”The first thing on the record I want to say is that I don’t want EW to f— me like they did last time.”
Apparently, Road Trip director Todd Phillips wasn’t crazy about his last big write-up in this magazine, a Jan. 8, 1999 story that inconveniently presented both sides of the controversy surrounding Frat House, his award-winning hazing documentary. And obviously, his grudge is still living large more than a year later, as he interrupts the interviewer’s first question to make the above declaration.
Well, Todd, it’s nice to meet you, too.
Fortunately, the rest of the world’s introduction to Phillips will be a bit less contentious. Road Trip, the naughty and goofy DreamWorks comedy he also cowrote, tracks the misadventures of four college chums who drive halfway across the country to retrieve a homemade sex tape mistakenly mailed to one guy’s girlfriend. And it completes Phillips’ own idiosyncratic personal journey from rule-breaking showbiz pledge to bona fide Hollywood brother.
Phillips, 29, developed an interest in documentary filmmaking as a high schooler in Dix Hills, Long Island (”Just say New York”), because, he explains, ”the ability to f— with the genre was more open than narrative film.” After enrolling at New York University’s film school, he completed Hated, an unflinching look at notorious poop-flinging punk-rocker GG Allin, and cofounded the New York Underground Film Festival. (He even manned the driver’s seat for HBO’s Taxicab Confessions.) And though DreamWorks’ official bio of Phillips says he ”graduated” in 1994, he actually dropped out before his senior year. ”I insist that I completed the courses necessary” to graduate, he says with a permanent smirk. ”[NYU] insists otherwise.”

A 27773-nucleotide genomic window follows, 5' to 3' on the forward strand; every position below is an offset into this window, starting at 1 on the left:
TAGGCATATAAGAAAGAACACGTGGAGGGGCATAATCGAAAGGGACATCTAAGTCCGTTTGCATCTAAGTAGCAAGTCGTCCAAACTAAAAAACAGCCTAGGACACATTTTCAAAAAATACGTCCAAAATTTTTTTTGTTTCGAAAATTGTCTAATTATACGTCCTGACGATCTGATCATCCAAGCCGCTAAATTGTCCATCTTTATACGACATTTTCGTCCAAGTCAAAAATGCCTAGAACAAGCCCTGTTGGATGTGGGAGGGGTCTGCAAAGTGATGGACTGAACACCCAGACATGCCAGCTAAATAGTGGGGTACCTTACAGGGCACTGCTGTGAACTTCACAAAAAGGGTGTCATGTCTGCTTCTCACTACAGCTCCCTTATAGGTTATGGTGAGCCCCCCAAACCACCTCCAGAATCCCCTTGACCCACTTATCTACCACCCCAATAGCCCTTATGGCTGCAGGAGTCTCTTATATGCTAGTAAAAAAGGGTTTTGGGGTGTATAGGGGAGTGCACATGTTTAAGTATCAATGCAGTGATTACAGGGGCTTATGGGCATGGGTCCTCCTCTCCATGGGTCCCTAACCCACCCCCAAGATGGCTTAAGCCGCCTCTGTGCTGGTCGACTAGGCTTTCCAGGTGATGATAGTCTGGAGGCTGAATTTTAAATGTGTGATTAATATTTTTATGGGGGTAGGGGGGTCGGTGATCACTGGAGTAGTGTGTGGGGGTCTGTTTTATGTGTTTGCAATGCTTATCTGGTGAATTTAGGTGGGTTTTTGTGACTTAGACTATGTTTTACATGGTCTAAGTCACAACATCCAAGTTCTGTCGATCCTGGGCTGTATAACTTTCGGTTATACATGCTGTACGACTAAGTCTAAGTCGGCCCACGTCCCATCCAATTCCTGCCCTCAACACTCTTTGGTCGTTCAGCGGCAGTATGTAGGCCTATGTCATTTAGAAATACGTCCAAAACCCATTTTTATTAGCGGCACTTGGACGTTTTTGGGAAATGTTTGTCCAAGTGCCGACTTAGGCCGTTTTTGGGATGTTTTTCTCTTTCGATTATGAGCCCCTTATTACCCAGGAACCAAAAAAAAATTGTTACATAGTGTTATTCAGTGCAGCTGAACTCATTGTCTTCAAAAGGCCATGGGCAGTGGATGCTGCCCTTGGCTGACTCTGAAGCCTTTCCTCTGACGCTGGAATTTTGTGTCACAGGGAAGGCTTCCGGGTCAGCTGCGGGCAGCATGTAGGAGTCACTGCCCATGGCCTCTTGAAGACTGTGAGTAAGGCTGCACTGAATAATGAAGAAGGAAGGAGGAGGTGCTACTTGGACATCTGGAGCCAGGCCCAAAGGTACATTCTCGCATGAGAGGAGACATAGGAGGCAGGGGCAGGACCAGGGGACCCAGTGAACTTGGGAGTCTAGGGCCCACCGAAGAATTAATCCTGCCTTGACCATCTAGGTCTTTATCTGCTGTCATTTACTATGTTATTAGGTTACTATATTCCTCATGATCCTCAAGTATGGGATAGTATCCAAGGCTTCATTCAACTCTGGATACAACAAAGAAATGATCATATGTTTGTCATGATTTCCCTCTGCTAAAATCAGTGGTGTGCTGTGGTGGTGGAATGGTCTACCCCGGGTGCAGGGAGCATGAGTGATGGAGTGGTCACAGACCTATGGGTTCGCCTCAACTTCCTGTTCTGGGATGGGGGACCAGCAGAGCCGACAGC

Hated did enjoy some theatrical exposure, but it was Phillips’ unreleased documentary that made the bigger impact. Frat House, a 60-minute ”expose” that showed Phillips and codirector Andrew Gurland enduring hellish hazing rituals at the hands of fraternity brothers, shared a Grand Jury Prize at 1998’s Sundance Film Festival, where it found a fan in Animal House producer Ivan Reitman. ”I think he’s very brave,” says Reitman. ”I had a sense that he knew where the joke was.” After meeting Phillips, who was then directing commercials (he’s the guy who gave out his phone number in that Virgin Cola soapbox spot), Reitman asked him to write and direct a collegiate comedy, using Animal House‘s road-trip sequence as inspiration.
But Phillips’ attention was soon diverted by allegations from the Alpha Tau Omega fraternity that parts of Frat House shot at Pennsylvania’s Muhlenberg College were staged. Phillips insists he and Gurland faked nothing, but a skittish HBO (a subsidiary of Time Warner, EW’s parent company) never aired the film and will not sell it back to its creators. ”Our movie was not about strippers and hookers and pimps and ho’s,” Phillips says, alluding to some of the cable channel’s other nonfiction fare. ”It was about wealthy white kids that have lawyers and parents who are active in the corporate structure. And that’s where the problem lies.” An HBO spokesman responds: ”What they filmed is probably fairly accurate. But it’s a mix of fact and fiction.”